Abuse of Law in the Context of European Insolvency Law
Posted: 29 Apr 2009
Date Written: April 2009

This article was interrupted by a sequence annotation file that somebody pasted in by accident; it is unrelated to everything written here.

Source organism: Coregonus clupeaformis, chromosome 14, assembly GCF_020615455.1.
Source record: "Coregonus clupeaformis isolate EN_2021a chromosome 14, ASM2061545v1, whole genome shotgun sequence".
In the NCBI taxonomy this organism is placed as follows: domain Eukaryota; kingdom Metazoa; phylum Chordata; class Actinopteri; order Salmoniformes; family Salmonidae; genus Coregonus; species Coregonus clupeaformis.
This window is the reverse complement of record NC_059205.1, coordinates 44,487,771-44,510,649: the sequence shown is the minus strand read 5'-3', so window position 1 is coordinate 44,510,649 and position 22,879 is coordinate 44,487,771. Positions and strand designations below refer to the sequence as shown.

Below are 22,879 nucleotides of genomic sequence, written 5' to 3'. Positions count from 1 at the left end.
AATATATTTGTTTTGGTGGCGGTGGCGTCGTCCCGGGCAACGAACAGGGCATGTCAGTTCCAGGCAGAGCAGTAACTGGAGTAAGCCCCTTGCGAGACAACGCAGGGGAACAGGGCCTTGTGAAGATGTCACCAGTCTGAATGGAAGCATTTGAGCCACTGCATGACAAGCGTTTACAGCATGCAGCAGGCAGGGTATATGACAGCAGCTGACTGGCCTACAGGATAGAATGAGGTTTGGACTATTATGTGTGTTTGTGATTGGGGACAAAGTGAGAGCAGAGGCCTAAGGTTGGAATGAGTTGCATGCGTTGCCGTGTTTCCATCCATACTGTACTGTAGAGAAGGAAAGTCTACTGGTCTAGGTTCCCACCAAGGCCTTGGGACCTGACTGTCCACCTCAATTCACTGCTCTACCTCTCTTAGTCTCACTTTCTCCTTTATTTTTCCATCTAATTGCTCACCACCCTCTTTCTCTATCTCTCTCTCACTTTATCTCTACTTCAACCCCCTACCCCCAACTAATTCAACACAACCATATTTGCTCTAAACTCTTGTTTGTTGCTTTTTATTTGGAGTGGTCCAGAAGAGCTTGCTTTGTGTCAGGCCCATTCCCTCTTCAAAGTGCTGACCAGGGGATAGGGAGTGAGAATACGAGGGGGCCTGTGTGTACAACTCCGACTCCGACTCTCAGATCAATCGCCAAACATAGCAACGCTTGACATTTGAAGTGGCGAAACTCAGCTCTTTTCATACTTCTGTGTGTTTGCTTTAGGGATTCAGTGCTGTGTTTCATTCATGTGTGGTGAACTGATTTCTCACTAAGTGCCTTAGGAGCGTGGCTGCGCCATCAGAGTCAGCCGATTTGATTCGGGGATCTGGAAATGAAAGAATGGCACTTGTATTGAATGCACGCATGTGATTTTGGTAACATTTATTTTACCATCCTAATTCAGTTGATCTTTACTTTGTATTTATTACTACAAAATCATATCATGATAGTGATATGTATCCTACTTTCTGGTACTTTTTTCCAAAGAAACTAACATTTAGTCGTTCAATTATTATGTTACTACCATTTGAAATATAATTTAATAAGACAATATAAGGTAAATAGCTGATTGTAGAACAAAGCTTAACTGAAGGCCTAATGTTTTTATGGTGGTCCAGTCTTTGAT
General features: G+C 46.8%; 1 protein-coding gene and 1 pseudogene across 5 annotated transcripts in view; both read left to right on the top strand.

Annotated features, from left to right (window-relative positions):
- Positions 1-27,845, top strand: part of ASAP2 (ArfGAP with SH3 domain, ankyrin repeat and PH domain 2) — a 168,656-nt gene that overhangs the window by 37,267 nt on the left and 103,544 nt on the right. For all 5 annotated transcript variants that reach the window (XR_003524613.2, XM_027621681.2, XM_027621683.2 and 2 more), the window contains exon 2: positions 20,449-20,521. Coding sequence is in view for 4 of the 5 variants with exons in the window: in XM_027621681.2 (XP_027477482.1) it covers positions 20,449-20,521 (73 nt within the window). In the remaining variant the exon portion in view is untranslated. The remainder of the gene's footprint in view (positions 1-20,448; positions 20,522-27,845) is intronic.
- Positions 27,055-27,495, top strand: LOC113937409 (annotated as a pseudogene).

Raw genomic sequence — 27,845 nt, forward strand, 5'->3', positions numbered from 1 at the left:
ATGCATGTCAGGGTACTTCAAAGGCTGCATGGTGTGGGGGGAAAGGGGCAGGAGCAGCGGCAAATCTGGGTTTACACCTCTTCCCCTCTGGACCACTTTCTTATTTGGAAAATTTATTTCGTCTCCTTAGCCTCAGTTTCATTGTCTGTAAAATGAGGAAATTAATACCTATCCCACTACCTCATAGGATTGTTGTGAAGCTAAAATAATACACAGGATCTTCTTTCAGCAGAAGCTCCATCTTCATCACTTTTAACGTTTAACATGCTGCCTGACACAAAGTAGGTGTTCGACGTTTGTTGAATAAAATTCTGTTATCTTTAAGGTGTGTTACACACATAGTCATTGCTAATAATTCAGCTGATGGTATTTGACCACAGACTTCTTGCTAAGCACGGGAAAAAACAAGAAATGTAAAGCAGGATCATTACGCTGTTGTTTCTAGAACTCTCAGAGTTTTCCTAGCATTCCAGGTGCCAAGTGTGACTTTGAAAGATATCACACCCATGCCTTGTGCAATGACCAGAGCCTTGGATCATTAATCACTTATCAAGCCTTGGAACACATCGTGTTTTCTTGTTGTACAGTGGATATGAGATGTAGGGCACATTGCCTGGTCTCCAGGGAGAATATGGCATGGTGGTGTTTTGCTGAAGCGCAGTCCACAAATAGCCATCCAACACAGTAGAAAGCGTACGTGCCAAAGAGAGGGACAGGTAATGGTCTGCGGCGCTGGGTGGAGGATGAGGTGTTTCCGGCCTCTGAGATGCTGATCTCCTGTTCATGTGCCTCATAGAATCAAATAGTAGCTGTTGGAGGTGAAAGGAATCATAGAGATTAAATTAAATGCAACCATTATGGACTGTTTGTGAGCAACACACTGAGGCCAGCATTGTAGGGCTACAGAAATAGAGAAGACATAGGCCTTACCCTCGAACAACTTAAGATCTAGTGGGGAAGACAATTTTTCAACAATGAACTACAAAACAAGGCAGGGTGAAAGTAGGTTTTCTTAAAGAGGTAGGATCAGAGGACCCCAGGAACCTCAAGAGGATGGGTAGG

Abuse of law is a concept that can be found in the private laws of many jurisdictions in the world. The EuropeanCourt of Justice has recently resorted to the concept quite oftenwhen dealingwith the reach of the fundamental freedoms guaranteed by the EC Treaty. This article applies the abuse of law concept to European insolvency law questions. Of central importance here are the rules determining jurisdiction to open main insolvency proceedings under the European Insolvency Regulation (EIR). Such jurisdiction is tied to a debtor’s ‘Centre of Main Interests’ (COMI) which can be changed - abusively. The article starts by exploring the context of the debate on abuse of lawwith respect to European insolvency law. It is characterised by regulatory competition between the Member States. The general elements of the abuse of law concept are then presented. It is an interpretative concept that looks at the dominant purpose of a particular legal provision. The article explores this concept with respect to potential abuses of freedomof establishment on the one hand and the EIRon the other hand in an insolvency context. Its main thesis is that COMI shifts that evidently do not contribute to maximising the debtor’s net assets are abusive. COMI shifts that evidently benefit the debtor at the expense of its creditors or some creditors at the expense of others fall into this category: they are driven by distributive rather than by efficiency concerns. The article concludes with a proposal to amend the EIR such that reliance on the abuse of law concept to prevent opportunistic COMI shifts would be less pressing.
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